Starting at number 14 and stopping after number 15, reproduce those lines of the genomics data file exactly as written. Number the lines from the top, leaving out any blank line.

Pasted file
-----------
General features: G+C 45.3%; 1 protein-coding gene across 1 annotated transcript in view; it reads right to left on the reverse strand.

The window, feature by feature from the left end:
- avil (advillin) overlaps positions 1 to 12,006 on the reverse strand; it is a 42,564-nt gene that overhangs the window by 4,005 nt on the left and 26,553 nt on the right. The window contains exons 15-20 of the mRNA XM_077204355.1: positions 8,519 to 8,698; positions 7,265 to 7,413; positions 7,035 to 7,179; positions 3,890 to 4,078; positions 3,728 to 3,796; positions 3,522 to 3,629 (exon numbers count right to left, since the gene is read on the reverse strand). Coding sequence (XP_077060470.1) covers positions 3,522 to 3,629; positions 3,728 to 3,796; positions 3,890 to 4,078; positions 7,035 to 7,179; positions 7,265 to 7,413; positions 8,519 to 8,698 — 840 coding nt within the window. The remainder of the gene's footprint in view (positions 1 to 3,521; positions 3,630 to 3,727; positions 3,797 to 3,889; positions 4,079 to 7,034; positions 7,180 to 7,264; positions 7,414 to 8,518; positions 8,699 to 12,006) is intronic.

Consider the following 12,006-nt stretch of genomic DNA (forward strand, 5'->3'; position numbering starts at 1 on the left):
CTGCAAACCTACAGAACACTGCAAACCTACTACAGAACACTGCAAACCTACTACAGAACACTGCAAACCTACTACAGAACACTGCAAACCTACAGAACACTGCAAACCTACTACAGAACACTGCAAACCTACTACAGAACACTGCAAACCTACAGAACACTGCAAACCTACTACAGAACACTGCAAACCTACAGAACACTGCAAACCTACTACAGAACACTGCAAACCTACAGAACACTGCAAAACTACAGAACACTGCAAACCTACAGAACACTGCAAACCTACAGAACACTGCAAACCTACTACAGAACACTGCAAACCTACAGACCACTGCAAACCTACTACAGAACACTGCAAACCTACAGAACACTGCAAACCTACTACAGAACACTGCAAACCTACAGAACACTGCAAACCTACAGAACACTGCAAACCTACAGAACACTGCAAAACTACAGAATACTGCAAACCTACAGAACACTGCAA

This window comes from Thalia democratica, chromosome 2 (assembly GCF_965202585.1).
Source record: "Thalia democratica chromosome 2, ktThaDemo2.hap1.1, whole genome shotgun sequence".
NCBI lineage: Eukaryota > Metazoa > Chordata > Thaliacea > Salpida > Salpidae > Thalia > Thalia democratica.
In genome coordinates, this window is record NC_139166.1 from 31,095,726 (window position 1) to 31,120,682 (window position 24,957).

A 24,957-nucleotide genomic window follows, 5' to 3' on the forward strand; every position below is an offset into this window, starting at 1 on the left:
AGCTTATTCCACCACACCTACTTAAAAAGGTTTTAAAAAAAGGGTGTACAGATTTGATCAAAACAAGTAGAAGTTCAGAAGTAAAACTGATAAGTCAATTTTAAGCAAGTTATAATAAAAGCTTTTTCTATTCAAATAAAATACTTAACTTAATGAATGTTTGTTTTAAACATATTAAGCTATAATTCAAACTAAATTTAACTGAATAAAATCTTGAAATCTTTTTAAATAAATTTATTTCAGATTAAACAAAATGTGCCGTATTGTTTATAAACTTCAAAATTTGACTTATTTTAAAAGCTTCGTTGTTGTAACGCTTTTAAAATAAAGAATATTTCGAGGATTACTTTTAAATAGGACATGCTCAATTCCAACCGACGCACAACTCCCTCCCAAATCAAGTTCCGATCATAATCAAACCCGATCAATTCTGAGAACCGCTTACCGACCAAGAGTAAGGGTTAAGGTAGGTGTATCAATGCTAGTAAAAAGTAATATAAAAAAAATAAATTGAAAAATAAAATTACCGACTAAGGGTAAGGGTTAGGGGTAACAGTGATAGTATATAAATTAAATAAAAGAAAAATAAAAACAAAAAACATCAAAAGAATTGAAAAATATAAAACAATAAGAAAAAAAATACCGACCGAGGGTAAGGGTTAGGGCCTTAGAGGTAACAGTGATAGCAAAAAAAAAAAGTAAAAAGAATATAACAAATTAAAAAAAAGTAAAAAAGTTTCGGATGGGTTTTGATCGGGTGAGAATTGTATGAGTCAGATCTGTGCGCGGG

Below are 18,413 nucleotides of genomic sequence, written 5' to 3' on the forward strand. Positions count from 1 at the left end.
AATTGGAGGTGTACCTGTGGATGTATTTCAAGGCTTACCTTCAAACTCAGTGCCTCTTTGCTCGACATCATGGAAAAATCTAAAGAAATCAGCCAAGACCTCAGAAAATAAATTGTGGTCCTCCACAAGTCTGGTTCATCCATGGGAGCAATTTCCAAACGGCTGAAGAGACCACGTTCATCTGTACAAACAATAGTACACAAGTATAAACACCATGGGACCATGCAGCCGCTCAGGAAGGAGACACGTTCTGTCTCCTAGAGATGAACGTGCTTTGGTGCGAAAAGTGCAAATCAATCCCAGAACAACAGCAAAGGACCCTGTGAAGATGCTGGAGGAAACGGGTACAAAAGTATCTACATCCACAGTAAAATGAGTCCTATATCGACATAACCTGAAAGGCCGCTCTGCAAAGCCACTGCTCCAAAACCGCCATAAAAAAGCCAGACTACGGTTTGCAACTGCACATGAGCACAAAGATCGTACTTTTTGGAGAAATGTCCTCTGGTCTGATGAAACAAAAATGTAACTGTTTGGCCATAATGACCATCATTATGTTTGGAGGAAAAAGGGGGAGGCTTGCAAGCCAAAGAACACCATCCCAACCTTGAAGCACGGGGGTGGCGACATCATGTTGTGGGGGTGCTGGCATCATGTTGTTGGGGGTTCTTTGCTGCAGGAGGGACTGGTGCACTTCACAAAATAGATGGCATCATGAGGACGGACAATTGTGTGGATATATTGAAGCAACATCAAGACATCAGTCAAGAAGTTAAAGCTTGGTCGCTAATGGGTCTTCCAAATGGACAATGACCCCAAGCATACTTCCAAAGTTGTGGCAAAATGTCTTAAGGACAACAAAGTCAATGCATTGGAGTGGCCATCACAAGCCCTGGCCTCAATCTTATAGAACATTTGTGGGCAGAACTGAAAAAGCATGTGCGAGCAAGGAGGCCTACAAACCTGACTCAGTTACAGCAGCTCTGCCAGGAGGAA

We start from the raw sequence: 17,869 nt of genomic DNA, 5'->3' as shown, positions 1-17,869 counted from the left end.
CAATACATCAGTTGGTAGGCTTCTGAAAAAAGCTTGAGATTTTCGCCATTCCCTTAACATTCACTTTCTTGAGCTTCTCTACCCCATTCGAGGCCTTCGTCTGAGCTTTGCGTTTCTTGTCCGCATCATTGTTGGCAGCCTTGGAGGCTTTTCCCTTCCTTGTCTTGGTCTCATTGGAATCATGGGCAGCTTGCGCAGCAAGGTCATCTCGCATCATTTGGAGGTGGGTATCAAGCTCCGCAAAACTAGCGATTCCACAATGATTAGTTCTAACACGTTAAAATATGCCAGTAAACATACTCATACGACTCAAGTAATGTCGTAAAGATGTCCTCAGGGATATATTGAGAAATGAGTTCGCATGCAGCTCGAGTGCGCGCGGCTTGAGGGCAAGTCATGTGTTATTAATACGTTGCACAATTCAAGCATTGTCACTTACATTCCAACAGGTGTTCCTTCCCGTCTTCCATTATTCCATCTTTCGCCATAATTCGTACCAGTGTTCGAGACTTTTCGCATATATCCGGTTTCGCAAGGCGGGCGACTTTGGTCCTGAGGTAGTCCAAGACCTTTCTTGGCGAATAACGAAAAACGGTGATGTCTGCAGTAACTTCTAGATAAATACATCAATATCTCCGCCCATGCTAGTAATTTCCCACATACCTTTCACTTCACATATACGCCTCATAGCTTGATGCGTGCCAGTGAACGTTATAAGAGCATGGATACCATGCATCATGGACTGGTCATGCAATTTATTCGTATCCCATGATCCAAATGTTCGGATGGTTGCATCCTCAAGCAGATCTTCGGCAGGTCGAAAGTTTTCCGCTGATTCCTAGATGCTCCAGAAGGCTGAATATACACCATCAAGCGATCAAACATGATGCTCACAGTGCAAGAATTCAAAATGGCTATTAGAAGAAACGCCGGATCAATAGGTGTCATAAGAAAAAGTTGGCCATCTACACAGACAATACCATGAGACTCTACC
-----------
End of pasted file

We start from the raw sequence: 17,869 nt of genomic DNA, 5'->3' as shown, positions 1-17,869 counted from the left end.
CAATACATCAGTTGGTAGGCTTCTGAAAAAAGCTTGAGATTTTCGCCATTCCCTTAACATTCACTTTCTTGAGCTTCTCTACCCCATTCGAGGCCTTCGTCTGAGCTTTGCGTTTCTTGTCCGCATCATTGTTGGCAGCCTTGGAGGCTTTTCCCTTCCTTGTCTTGGTCTCATTGGAATCATGGGCAGCTTGCGCAGCAAGGTCATCTCGCATCATTTGGAGGTGGGTATCAAGCTCCGCAAAACTAGCGATTCCACAATGATTAGTTCTAACACGTTAAAATATGCCAGTAAACATACTCATACGACTCAAGTAATGTCGTAAAGATGTCCTCAGGGATATATTGAGAAATGAGTTCGCATGCAGCTCGAGTGCGCGCGGCTTGAGGGCAAGTCATGTGTTATTAATACGTTGCACAATTCAAGCATTGTCACTTACATTCCAACAGGTGTTCCTTCCCGTCTTCCATTATTCCATCTTTCGCCATAATTCGTACCAGTGTTCGAGACTTTTCGCATATATCCGGTTTCGCAAGGCGGGCGACTTTGGTCCTGAGGTAGTCCAAGACCTTTCTTGGCGAATAACGAAAAACGGTGATGTCTGCAGTAACTTCTAGATAAATACATCAATATCTCCGCCCATGCTAGTAATTTCCCACATACCTTTCACTTCACATATACGCCTCATAGCTTGATGCGTGCCAGTGAACGTTATAAGAGCATGGATACCATGCATCATGGACTGGTCATGCAATTTATTCGTATCCCATGATCCAAATGTTCGGATGGTTGCATCCTCAAGCAGATCTTCGGCAGGTCGAAAGTTTTCCGCTGATTCCTAGATGCTCCAGAAGGCTGAATATACACCATCAAGCGATCAAACATGATGCTCACAGTGCAAGAATTCAAAATGGCTATTAGAAGAAACGCCGGATCAATAGGTGTCATAAGAAAAAGTTGGCCATCTACACAGACAATACCATGAGACTCTACC